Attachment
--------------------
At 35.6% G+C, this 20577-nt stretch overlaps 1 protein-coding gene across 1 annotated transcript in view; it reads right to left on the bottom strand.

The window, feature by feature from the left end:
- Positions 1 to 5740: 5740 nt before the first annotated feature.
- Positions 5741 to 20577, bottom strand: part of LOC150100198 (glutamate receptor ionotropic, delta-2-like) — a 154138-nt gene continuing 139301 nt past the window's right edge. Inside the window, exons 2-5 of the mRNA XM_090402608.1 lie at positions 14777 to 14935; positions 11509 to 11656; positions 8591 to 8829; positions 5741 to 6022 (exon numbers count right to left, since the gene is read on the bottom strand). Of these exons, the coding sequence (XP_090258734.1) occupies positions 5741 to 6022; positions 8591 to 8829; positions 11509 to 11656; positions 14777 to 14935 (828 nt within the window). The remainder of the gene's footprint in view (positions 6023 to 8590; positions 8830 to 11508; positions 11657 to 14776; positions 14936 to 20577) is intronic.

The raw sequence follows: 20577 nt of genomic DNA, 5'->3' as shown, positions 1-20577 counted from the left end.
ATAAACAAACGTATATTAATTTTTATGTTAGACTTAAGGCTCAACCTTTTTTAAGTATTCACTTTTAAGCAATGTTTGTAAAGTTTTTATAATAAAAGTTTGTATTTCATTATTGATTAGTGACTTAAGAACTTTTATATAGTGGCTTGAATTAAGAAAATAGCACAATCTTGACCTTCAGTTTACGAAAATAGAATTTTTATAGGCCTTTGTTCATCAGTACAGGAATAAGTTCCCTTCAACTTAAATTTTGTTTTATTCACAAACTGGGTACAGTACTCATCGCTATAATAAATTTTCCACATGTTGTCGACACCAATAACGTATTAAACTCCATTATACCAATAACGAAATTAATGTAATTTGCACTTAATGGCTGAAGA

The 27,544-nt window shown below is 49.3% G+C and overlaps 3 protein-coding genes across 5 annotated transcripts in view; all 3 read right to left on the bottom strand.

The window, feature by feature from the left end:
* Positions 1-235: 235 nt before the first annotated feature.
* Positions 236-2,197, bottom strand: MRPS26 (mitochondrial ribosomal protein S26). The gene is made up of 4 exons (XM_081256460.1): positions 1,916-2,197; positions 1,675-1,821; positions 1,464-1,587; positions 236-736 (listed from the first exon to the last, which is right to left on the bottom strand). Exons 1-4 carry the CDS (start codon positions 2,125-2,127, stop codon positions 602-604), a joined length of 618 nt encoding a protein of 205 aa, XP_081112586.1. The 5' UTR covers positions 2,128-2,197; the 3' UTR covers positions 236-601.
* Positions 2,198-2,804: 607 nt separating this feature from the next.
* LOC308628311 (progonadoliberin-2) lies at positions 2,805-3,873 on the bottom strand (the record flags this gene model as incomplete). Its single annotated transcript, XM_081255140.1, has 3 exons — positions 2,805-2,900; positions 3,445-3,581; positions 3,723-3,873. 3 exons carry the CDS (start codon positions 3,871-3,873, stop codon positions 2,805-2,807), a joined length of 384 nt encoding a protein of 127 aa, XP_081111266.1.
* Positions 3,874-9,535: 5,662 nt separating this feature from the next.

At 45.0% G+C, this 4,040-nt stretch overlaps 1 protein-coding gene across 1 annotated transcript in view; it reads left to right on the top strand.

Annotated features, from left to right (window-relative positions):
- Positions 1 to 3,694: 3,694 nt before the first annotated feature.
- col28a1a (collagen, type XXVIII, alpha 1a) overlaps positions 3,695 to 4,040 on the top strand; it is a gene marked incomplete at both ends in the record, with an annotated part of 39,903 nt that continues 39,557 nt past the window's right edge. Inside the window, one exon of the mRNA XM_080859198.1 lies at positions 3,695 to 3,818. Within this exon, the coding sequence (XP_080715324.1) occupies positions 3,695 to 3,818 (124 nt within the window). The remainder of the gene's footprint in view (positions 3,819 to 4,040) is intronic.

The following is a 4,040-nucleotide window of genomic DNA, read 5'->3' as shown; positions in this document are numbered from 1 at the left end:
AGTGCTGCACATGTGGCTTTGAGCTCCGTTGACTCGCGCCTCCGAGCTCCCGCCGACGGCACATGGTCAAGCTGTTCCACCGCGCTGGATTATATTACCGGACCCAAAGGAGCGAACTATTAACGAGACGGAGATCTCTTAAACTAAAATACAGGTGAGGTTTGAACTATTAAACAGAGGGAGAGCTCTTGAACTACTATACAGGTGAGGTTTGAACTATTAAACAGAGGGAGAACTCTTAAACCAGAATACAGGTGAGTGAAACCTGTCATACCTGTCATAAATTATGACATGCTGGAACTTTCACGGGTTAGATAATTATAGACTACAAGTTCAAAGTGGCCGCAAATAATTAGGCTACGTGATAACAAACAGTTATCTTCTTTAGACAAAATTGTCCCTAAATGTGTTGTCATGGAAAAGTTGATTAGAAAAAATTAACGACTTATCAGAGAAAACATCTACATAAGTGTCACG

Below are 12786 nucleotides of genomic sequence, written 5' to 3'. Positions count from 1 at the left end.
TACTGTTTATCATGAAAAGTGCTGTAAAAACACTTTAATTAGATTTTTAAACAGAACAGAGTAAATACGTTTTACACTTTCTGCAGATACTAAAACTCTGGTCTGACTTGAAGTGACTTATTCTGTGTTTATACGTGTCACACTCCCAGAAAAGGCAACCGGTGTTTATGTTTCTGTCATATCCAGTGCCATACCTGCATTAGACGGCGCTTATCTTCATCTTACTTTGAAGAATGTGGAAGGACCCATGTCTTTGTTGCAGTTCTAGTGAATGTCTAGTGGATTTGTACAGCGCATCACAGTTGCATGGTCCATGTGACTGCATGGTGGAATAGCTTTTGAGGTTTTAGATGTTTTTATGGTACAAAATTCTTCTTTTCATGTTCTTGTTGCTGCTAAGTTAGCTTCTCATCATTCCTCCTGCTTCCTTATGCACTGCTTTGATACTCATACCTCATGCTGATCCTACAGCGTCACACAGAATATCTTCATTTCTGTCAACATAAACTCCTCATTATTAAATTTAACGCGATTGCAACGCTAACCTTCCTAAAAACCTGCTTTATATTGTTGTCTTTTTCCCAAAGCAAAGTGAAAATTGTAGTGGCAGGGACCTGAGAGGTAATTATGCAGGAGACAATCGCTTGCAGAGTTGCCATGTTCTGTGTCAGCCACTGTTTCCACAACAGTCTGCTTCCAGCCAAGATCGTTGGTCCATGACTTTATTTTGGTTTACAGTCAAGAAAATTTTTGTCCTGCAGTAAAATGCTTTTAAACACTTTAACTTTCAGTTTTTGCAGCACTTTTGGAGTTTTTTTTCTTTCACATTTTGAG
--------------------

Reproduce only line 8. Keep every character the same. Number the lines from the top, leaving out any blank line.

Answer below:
The window, feature by feature from the left end: